Sustainability requires a radical change in how we use resources. We need to reach the same level of production and wellbeing with one tenth of the resources and one tenth of the emissions. 

Europe is extremely dependent on imported raw materials and energy. In fact, since 2005 the EU has had a trade deficit in raw materials. Material costs often represent around 50% of a company’s total operating costs. Both raw materials and energy have continued to see a rise in prices. Resource scarcity brings an increase in prices – simple economics. 

European economies cannot survive – let alone grow and prosper – unless we take some radical steps towards increasing our resource efficiency and moving towards a truly circular economy. 

What we need is a true paradigm shift, one that will benefit both our economy as well as our environment. We have to stop wasting precious resources and start using them more efficiently. 

In this challenge, there also lies a huge opportunity. Those that can deliver solutions for the resource efficiency dilemma will be the winners of the new economic race: this means solving the problem of doing more with less and creating increased added-value with less resources. 

Many businesses have already recognised these facts and started to act accordingly. They have taken a leap towards a different mind-set, one where the whole logic of successful business is turned upside-down. These firms have created new business models so as to deliver greater resource efficiency and circular models, including increased renting, sharing, leasing, bio-innovations, remanufacturing...

Business-driven studies reveal important material cost-saving opportunities for EU industry and a significant potential to boost the EU’s GDP. For example, the EU Commission has calculated that increasing resource productivity by 30% by 2030 would create 2 million new jobs and boost GDP by 1%.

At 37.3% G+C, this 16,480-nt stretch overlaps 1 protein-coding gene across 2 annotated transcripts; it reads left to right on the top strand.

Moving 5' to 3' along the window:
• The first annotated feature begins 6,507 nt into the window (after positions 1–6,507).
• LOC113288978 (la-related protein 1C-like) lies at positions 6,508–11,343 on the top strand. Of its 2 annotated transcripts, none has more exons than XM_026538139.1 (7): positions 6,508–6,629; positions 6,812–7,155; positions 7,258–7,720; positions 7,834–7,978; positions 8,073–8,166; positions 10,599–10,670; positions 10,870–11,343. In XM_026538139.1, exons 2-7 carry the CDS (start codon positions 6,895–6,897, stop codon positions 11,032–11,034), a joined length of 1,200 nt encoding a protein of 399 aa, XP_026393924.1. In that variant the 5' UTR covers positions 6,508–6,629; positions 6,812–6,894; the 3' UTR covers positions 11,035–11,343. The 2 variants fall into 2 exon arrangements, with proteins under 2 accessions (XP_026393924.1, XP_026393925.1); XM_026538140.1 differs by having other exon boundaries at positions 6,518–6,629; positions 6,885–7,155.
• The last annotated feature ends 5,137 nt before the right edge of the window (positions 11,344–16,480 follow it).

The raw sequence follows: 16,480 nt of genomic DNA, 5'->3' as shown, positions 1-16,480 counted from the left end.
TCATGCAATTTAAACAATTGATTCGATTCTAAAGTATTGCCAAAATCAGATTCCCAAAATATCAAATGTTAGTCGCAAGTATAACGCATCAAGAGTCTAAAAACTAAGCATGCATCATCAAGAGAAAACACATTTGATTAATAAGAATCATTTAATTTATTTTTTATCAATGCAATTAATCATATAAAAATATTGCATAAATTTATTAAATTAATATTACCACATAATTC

In order to support this shift we also need to change the rules of the game. Regulation is never neutral. Legislation is one of the essential drivers of the business revolution. A lot of our thinking and also a big part of the current legislation is created for the needs of a consume-dispose society, and therefore must change to fit the new world order. 

In the circular economy there is no waste, products are designed to be durable, repairable, reusable and recyclable, and when they come to the end of their lifecycle the resources contained in these products are once again channelled back into productive uses. 

Wherever it is possible, we should move from non-renewables to renewables and hence make it easier to calculate what economic activity resides within the framework of sustainability. The bioeconomy has a major role to play in this shift. However, not all bioeconomy is sustainable. An example is the surge in use of palm oil and how this demonstrated the potential unsustainability of bioenergy when it uses products that have other more efficient applications. 

To fully comprehend how the bioeconomy functions within frameworks of sustainable ecosystems, biodiversity and renewability limits, we need appropriate, harmonised and compulsory indicators with full life-cycle analyses. While we are witnessing the increased need for bio-based materials in packaging, chemistry, clothing, buildings and other uses, we are also faced with the limits of renewability and sustainability. This is why we need to apply the principle of ten-fold uses in feedback cycles. Circularity must also be applied to biomaterials, and biomaterials that are becoming scarcer must be employed applying the principle of cascading use.